Last week, AP reluctantly related the story of former Utah Gov. Jon Huntsman’s internal campaign drama, asking the apt question, “How ‘big’ can a story be if the subject is polling an asterisk?” It’s a fair question, and I ask myself that every time I write about a far-back-in-the-pack Republican presidential candidate. But, as I’ve always maintained, part of what makes this GOP primary so enjoyable (and, hopefully, so effective at prepping the electorate for the general) is that the candidates, who array themselves at different points along the conservative spectrum, are all nevertheless pretty positive spokespeople for the need for an alternative to President Barack Obama. That is, at any given time in this primary season, at least nine prominent politicians are making an especially concentrated effort to make the case against Obama — and that doesn’t even count Rick Perry and Sarah Palin.

This weekend, Huntsman made that case at a keyboard. In South Carolina, at a townhall hosted by Tea Party freshman Rep. Tim Scott, Huntsman’s skill at a piano formed the foundation for a jam session to the tune of “Hit the Road, Jack.” The message was explicitly aimed at President Obama. It’s obvious from the video just how much fun Rep. Tim Scott and former South Carolina Attorney General Henry McMaster are having, as they shout the song (off-key at that!). And at about two minutes or so, Huntsman really starts to ripple across the keys. If they didn’t seem to be so sincerely enjoying themselves, I’d succumb to the cynical view that it was staged solely to score media points — but, even if it was, I like it!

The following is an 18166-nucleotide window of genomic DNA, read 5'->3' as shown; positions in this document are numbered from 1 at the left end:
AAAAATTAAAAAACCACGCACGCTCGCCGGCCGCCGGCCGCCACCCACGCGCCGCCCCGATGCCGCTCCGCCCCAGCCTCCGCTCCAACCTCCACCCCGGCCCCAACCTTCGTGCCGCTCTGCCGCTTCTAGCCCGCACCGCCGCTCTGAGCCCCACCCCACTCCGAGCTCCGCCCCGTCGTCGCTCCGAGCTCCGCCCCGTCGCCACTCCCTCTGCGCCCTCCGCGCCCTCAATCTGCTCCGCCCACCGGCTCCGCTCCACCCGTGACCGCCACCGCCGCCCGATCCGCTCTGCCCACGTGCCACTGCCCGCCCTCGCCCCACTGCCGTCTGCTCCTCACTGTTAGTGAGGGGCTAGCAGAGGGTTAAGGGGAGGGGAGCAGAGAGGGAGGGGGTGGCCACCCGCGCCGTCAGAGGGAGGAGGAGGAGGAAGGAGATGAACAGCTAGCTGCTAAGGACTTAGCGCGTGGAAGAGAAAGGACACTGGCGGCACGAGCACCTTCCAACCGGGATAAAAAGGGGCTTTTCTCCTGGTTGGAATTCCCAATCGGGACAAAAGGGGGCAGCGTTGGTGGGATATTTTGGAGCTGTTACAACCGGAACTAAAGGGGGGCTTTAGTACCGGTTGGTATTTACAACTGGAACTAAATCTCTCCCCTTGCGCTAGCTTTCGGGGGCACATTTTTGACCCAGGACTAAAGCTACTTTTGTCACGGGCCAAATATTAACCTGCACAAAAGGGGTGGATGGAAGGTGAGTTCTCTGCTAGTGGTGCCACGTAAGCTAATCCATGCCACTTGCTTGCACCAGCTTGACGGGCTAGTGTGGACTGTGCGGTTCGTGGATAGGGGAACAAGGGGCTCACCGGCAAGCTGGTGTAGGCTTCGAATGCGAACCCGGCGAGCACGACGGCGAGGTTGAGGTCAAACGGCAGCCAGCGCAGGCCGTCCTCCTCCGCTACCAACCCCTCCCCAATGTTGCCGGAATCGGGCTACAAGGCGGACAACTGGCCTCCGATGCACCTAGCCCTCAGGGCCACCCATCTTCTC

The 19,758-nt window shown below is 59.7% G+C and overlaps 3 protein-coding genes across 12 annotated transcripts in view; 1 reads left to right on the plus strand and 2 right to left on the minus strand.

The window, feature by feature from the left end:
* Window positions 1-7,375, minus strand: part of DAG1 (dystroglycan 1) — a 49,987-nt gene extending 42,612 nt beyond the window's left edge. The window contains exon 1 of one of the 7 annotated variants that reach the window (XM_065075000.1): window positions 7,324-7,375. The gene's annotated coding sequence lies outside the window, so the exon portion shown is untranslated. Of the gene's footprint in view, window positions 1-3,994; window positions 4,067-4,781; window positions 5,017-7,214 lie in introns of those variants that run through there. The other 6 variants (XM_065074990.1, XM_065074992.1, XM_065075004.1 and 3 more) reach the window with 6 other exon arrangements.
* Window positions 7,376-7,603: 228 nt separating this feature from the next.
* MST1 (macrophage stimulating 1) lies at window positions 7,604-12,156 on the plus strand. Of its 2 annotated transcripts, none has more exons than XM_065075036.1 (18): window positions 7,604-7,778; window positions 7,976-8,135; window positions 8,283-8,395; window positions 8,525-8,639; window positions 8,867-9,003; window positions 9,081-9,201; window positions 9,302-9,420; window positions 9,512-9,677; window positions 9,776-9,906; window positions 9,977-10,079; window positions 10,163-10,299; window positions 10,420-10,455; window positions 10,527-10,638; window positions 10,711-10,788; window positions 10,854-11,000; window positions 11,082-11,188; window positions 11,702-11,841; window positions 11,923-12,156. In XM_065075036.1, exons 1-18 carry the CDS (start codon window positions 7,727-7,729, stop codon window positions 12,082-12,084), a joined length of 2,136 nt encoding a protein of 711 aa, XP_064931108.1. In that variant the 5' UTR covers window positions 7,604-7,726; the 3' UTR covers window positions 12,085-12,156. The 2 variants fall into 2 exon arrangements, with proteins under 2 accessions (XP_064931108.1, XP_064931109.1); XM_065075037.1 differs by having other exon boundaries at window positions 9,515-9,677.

Maybe I just love this story because I play piano myself, but I think part of its appeal is also that, as much as it strikes me negatively to see Obama and his cronies dance while the economy wobbles, I still like to glimpse appropriate pauses in politicians’ workaday lives. It’s a pleasure to watch folks who live in suits and speak in talking points let loose somewhat and give us a window into their humanity. Of course, it’s even better when the fun is coupled with a message with which I could not agree more: Hit the road, Barack. And don’t you come back no more.

Update: This post originally mistakenly referred to Henry McMaster as the present South Carolina Attorney General, when, in fact, he is the former Attorney General of the state. The post has been corrected above.